Dr Tom Kerns
North Seattle Community College


Arthur Schopenhauer's
The World as Will and Representation

An Introduction

A difficult book

This book is by far the most difficult and challenging book you'll be reading this quarter, but what is interesting is the reason why it is so challenging.

It is not challenging because Schopenhauer is a bad writer. He is considered a superb writer, with an ability to phrase things simply, clearly, and beautifully. Many people actually read Schopenhauer simply for the pure enjoyment of it.

Nor is the book challenging because the translation is a bad one. There have been some bad English translations of Schopenhauer, but this translation is considered a major improvement on the others, and is considered to be exceptionally well done.

The difficulty actually lies instead in the unusualness of Schopenhauer's worldview. It will take a fair amount of reading before you begin to see what he is saying, but once you do see it, the reading begins to flow well. I would bet that in this group of students, at least three or four of you (and maybe more) will find Schopenhauer to be not just understandable, but even downright enjoyable.

If you are having difficulty understanding Schopenhauer, you should consider the following aids.

  1. Post questions to me in the class forum about the readings. I strongly encourage this, since answers to questions you have will almost certainly be helpful to lots of your fellow students as well.

    When posting these questions, it will be most helpful to refer to specific parts of the text. For example, what does Schopenhauer mean by the sentence on page xx which begins "..." ? Or "What does Schopenhauer mean by "morphology" on page xx? The more specific the question the better, but even if you can't ask something specific, please feel free to pose questions either to me or to fellow students.

  2. Read over this series of introductory lectures on Schopenhauer's thought. (This is actually a requirement rather than a recommendation.) This should help a little.

  3. Read a secondary source on Schopenhauer. All of the history of philosophy books referred to on the course homepage > Library references have chapters on Schopenhauer. The chapter in Will Durant's book, The Story of Philosophy, is particularly readable.

  4. Read Schopenhauer a second time through. This is what Schopenhauer himself suggests. Of course most authors would like you to read their books through a second and third time, but in Schopenhauer's case it may be almost a necessity in order to fully understand the world view he is laying out for us. I know that most of you will not have time to read the book fully a second time, but perhaps you'll have time and inclination at some point in the future.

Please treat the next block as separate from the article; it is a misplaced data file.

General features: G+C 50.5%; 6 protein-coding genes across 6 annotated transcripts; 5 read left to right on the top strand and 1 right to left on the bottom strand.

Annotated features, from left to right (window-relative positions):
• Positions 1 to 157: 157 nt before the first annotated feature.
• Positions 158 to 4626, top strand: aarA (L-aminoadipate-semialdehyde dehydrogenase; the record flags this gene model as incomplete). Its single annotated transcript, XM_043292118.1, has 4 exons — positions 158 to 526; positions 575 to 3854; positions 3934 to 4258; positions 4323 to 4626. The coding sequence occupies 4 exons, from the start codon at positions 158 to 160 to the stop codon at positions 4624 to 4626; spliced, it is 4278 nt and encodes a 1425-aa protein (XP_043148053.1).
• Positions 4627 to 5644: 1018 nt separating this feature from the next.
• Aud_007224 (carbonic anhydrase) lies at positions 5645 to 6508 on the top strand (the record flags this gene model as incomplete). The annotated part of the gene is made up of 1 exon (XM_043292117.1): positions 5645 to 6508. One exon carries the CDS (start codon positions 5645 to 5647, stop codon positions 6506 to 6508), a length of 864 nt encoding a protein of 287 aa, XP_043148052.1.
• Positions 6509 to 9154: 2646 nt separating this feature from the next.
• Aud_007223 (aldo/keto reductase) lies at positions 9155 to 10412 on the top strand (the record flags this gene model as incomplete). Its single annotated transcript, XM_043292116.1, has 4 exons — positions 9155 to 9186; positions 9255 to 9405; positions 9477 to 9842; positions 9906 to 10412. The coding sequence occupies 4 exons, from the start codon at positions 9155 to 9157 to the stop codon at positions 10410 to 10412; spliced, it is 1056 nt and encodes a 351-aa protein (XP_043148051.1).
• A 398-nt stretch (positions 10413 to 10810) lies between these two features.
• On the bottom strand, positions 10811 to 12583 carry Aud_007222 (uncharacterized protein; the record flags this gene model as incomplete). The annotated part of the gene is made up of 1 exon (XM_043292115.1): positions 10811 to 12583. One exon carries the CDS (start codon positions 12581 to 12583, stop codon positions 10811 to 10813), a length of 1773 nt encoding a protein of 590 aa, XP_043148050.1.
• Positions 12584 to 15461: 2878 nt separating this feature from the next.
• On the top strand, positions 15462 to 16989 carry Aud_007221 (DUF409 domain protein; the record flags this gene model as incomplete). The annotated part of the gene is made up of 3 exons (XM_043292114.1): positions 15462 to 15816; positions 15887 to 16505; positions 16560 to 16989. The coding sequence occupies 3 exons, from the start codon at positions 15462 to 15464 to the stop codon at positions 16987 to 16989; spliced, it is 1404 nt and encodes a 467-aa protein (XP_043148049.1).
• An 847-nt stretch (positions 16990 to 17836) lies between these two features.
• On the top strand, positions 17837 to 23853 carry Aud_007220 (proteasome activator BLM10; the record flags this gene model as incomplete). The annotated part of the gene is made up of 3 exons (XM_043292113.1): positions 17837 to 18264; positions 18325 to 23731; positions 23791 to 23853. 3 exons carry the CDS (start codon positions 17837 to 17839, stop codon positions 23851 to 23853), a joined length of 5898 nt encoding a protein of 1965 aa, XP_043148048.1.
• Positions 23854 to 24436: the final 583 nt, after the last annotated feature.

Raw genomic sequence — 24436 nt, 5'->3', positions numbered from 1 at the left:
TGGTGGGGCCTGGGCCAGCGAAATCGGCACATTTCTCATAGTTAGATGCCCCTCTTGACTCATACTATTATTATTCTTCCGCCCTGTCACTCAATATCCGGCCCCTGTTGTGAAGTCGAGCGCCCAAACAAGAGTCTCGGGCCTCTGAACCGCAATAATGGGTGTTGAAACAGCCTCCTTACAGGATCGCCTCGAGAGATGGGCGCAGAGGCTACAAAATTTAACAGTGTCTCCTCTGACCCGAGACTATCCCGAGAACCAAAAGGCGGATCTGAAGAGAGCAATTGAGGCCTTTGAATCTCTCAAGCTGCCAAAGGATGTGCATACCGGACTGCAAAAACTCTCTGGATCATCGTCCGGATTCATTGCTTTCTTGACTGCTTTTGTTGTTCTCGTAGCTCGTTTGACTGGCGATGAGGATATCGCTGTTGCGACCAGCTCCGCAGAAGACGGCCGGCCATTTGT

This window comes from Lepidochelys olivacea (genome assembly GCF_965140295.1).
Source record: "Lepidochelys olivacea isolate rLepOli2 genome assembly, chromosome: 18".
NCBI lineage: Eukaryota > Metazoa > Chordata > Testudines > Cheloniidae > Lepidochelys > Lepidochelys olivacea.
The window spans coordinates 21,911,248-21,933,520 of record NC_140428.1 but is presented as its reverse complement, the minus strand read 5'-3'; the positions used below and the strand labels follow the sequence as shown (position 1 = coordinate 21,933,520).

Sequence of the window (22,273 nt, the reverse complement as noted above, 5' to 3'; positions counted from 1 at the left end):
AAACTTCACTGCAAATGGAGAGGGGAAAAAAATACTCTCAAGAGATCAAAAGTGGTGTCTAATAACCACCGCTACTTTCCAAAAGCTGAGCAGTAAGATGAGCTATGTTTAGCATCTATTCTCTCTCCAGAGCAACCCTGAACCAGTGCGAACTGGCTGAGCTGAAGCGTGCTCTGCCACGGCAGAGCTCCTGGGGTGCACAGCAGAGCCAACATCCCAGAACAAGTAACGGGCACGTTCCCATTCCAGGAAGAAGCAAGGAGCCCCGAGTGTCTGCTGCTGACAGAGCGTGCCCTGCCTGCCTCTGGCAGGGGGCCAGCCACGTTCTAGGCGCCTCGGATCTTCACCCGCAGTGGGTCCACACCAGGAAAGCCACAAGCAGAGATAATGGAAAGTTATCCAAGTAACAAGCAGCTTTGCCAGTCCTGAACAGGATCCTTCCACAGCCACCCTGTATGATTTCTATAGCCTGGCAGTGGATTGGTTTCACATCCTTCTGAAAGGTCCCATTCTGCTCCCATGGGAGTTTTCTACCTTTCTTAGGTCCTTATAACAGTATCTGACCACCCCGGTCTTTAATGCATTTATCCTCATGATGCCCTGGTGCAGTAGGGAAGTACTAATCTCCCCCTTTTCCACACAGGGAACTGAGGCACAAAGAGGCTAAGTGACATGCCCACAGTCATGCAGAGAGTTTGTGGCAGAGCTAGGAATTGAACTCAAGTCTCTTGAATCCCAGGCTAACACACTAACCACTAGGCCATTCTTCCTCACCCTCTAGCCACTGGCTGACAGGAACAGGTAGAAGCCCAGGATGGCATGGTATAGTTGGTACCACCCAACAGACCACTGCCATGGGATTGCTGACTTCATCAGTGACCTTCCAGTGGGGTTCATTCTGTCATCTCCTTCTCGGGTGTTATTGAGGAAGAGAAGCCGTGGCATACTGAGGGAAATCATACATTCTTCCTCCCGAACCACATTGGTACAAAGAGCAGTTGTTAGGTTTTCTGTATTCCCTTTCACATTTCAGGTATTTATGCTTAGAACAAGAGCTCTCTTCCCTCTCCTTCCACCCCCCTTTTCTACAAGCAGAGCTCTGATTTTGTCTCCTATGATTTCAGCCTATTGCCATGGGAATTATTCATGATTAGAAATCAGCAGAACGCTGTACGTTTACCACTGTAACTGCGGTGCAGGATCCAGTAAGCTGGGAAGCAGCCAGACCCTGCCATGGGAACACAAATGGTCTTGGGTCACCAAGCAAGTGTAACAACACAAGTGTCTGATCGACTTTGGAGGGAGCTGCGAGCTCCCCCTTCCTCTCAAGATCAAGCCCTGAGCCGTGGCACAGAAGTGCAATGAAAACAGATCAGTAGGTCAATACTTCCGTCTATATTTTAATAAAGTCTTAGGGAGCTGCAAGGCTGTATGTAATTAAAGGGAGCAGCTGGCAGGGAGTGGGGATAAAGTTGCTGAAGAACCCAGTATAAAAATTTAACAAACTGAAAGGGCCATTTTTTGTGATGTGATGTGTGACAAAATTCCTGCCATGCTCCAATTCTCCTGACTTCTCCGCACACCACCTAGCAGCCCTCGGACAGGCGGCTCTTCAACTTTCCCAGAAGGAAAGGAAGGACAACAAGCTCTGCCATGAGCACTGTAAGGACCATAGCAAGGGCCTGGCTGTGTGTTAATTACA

Schopenhauer lectures

These introductory lectures about Schopenhauer will be divided into several sections, each section constituting one mini-lecture. The sections will be as follows:

I. The Buddha's four noble truths and Schopenhauer
In which a favorable comparison will be drawn between the four noble truths in Buddhism and some of the key themes in Schopenhauer's philosophy.

II. Life is Suffering because Life is Willing
In which the source and root of all suffering is explained

III. The World as Representation (ie, Phenomenon)
In which the entire world - i.e., the entire "spatial, temporal, causal manifold" - is seen to be mere representation

IV. The World as Will
In which the ultimately noumenal, the really real, the thing it itself is discovered to be The Will (Der Wille)

V. Aesthetic Contemplation
In which the intimate encounter with The Beautiful is seen as a source of true insight and salvation

VI. Askesis
In which the practice of ascetidism, or self-denial, is seen as the only true and lasting path to awakening and salvation

VII. No will = No worldIn which the goal of Schopenhauer's philosophy is discovered to be: non-being, nirvana

VIII My Assessments of Schopenhauer
In which your professor offers his own personal assessments - some favorable and some not - of Schopenhauer's philosophy